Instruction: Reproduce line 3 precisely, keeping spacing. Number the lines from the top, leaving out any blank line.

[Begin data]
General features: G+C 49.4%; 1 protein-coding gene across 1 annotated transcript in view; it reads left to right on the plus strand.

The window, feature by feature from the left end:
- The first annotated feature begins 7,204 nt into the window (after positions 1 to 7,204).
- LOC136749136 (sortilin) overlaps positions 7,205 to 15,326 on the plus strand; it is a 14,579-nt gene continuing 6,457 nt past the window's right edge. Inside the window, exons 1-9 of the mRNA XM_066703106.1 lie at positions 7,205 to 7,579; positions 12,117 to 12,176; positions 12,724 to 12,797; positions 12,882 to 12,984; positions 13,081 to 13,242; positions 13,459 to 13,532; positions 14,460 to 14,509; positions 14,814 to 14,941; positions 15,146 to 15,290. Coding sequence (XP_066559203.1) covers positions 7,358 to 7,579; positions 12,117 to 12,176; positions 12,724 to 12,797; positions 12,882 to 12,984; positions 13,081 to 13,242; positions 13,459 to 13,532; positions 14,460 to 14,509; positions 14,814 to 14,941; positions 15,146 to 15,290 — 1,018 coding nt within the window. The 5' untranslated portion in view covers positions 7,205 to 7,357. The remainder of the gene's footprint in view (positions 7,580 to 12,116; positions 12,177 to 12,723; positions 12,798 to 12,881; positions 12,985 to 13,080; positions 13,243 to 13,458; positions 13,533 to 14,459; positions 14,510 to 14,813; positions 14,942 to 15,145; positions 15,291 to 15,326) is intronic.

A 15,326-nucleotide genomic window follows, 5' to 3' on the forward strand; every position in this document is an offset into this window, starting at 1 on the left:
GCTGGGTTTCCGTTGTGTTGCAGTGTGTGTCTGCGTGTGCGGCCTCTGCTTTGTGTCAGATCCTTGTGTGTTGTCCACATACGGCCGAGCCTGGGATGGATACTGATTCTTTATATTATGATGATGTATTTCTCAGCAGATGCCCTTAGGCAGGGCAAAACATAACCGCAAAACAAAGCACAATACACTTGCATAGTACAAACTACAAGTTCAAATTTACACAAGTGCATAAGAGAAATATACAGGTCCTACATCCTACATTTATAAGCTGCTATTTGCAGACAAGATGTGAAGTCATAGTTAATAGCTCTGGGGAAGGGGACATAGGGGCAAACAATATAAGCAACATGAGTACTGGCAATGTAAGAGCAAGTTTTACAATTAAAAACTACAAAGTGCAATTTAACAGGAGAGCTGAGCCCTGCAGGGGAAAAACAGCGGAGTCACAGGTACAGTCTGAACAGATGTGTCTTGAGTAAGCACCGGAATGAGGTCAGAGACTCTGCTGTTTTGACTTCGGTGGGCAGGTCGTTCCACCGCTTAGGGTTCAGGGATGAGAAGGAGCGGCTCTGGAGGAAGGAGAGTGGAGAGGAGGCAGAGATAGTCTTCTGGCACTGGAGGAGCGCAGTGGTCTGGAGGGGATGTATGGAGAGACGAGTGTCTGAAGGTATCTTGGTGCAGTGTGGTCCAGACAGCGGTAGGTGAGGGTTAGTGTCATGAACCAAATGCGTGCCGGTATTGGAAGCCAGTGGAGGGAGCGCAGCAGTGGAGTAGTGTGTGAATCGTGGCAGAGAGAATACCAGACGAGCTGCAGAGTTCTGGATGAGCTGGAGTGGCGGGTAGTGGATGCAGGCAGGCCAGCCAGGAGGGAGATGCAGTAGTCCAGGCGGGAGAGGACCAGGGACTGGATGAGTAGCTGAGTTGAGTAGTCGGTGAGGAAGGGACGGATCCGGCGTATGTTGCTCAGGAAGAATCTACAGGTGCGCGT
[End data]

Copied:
- The first annotated feature begins 7,204 nt into the window (after positions 1 to 7,204).